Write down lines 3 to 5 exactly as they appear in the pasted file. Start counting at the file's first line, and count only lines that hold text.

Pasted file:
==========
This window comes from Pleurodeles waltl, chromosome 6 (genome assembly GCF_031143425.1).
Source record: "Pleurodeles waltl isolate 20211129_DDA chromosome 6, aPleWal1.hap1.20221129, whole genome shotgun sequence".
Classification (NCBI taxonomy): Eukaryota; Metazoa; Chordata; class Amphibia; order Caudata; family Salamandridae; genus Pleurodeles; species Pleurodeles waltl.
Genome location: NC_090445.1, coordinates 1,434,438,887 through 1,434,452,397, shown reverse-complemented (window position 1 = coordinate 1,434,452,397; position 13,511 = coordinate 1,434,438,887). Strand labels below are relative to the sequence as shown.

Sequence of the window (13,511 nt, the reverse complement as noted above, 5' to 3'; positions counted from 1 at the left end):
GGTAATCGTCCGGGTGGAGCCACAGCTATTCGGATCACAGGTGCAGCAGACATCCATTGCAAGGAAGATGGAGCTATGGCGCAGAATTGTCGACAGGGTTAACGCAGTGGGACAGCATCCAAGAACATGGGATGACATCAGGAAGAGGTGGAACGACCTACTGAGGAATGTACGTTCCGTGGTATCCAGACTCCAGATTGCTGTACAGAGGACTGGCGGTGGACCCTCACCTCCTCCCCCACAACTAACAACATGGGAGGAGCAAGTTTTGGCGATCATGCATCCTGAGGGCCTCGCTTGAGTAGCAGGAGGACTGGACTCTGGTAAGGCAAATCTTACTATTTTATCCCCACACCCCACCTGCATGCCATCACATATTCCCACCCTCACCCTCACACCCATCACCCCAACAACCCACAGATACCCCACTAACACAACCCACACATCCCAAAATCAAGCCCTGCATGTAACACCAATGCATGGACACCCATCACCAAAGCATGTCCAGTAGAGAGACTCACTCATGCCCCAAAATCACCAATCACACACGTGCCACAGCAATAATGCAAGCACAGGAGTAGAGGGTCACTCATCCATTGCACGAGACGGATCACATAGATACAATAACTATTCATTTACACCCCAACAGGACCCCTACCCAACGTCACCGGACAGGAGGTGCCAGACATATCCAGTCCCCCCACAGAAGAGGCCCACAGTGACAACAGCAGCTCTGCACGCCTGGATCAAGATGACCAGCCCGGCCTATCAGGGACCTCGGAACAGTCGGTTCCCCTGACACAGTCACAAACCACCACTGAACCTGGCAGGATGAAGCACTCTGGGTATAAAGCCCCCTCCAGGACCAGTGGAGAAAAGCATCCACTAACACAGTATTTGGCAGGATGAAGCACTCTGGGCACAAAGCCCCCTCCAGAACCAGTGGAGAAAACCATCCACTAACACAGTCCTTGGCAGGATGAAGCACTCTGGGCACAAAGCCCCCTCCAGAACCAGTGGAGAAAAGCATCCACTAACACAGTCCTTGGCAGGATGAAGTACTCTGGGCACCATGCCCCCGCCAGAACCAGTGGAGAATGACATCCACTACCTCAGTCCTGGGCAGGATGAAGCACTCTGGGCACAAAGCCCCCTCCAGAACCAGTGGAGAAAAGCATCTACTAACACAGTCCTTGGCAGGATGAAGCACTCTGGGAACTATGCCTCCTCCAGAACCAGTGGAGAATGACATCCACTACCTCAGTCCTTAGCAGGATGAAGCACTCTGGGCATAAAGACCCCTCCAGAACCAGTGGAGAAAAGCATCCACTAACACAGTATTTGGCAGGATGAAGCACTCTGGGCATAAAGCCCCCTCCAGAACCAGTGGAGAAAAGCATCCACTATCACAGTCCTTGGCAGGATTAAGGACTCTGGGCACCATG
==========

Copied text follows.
Classification (NCBI taxonomy): Eukaryota; Metazoa; Chordata; class Amphibia; order Caudata; family Salamandridae; genus Pleurodeles; species Pleurodeles waltl.
Genome location: NC_090445.1, coordinates 1,434,438,887 through 1,434,452,397, shown reverse-complemented (window position 1 = coordinate 1,434,452,397; position 13,511 = coordinate 1,434,438,887). Strand labels below are relative to the sequence as shown.

Sequence of the window (13,511 nt, the reverse complement as noted above, 5' to 3'; positions counted from 1 at the left end):